American Revolution: Battle of Charleston Heights III

Lead: In the 1700s the United States broke from England. No colony in history had done that before. This series examines America’s Revolution.

Intro: A Moment in Time with Dan Roberts

Content: Dawn, June 17, 1775 revealed a significant strategic shift in the siege of British-occupied Boston in that Patriot forces had occupied and fortified Breed’s Hill and Bunker Hill on the triangular-shaped Charlestown peninsula across the Bay northwest of the city. This was a threat the British had to engage. After much debate the four leaders Generals Thomas Gage, William Howe, John Burgoyne and Henry Clinton eventually decided on a troop landing near Moulton’s Hill on the Northeast corner of the peninsula. When British intentions became obvious, Colonel William Prescott who was leading Patriot defenders on the Charlestown Heights, realized his vulnerability to a flanking attack from the beach on his left. Prescott sent Captain Knowlton to block this approach. When re-enforced by regiments led by Colonels John Stark and James Reed, they lined up their men behind a temporary breastwork made of rocks and fence railing and prepared for the British assault.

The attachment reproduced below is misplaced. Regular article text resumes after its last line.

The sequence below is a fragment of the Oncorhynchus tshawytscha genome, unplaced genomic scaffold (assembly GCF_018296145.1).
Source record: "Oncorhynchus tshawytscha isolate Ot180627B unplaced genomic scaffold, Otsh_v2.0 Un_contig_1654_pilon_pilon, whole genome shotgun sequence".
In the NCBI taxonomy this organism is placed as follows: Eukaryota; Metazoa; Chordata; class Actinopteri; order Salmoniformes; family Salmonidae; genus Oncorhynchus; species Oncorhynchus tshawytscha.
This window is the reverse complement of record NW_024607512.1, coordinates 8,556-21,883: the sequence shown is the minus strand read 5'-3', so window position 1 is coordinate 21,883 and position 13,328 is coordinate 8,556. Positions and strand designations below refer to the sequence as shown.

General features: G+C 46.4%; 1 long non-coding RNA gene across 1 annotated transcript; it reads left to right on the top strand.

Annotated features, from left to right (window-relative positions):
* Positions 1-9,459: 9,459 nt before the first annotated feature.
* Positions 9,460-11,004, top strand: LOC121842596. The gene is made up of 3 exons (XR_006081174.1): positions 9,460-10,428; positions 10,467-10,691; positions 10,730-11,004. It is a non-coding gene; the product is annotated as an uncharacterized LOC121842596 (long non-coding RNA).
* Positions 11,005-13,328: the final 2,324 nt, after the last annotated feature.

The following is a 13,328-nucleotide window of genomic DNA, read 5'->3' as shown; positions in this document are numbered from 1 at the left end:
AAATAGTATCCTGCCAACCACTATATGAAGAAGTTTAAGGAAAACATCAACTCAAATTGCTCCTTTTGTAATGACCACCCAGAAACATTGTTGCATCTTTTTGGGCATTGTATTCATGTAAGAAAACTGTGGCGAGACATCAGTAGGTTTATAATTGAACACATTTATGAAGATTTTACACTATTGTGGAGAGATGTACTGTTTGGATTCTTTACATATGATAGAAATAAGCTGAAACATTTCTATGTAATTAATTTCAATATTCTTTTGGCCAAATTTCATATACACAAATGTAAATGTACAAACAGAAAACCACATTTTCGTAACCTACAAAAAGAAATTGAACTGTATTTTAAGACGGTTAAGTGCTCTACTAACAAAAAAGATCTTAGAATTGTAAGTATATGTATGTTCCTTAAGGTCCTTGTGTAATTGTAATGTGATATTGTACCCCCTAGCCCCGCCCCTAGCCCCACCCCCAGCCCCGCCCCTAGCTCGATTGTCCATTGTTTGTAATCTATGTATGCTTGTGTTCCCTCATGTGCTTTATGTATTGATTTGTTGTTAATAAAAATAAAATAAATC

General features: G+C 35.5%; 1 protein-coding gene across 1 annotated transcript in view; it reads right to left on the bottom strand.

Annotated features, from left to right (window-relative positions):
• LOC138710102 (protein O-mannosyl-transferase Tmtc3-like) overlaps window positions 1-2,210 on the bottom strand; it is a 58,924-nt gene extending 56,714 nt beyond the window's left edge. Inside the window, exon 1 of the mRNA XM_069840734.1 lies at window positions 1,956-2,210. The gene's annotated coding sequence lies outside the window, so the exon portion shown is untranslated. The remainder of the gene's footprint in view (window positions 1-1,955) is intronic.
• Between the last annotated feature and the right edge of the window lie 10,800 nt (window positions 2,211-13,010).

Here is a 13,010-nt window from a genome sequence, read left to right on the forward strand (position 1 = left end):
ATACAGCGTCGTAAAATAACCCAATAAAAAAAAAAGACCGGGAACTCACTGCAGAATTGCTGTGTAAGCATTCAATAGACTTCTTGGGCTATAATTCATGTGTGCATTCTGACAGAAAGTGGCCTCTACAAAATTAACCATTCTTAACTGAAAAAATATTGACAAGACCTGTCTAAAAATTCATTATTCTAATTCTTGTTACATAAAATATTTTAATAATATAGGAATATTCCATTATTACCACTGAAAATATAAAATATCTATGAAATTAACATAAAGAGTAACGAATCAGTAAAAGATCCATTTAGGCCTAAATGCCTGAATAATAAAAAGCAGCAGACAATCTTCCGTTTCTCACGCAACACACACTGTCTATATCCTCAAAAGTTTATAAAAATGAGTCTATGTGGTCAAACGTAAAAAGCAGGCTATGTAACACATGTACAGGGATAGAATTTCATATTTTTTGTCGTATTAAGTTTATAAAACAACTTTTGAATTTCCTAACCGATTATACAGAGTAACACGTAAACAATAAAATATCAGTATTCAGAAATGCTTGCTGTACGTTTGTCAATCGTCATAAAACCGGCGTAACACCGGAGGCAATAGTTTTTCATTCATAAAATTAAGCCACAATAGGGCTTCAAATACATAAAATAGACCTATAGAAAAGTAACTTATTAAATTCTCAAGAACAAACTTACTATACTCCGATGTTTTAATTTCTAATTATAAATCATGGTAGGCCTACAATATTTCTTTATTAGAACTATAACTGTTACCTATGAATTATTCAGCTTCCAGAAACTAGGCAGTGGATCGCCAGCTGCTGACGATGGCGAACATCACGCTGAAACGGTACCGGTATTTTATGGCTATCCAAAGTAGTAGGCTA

American Revolution: Battle of Charleston Heights II

Lead: In the 1700s the United States broke from England. No colony in history had done that before. This series examines America’s Revolution.

Intro: A Moment in Time with Dan Roberts

Content: The British Army under General Gage was locked up in Boston by New England Patriot regiments surrounding the city. Gage was also severely exposed should American forces occupy the heights, particularly those over the village of Charlestown: Bunker Hill, Breed’s Hill and Moulton’s Hill, 110, 75 and 35 feet high respectively. His fears were realized when word leaked out of his intention to fortify those hills and colonial military leaders led by Artemas Ward moved to grab the Charlestown Heights especially Bunker Hill.

Promontory Point

Lead: With thousands of acres of land and millions of dollars at stake, two great railroads rushed across the flat, barren Utah plains toward their marriage of iron.

Intro.: A Moment in Time with Dan Roberts.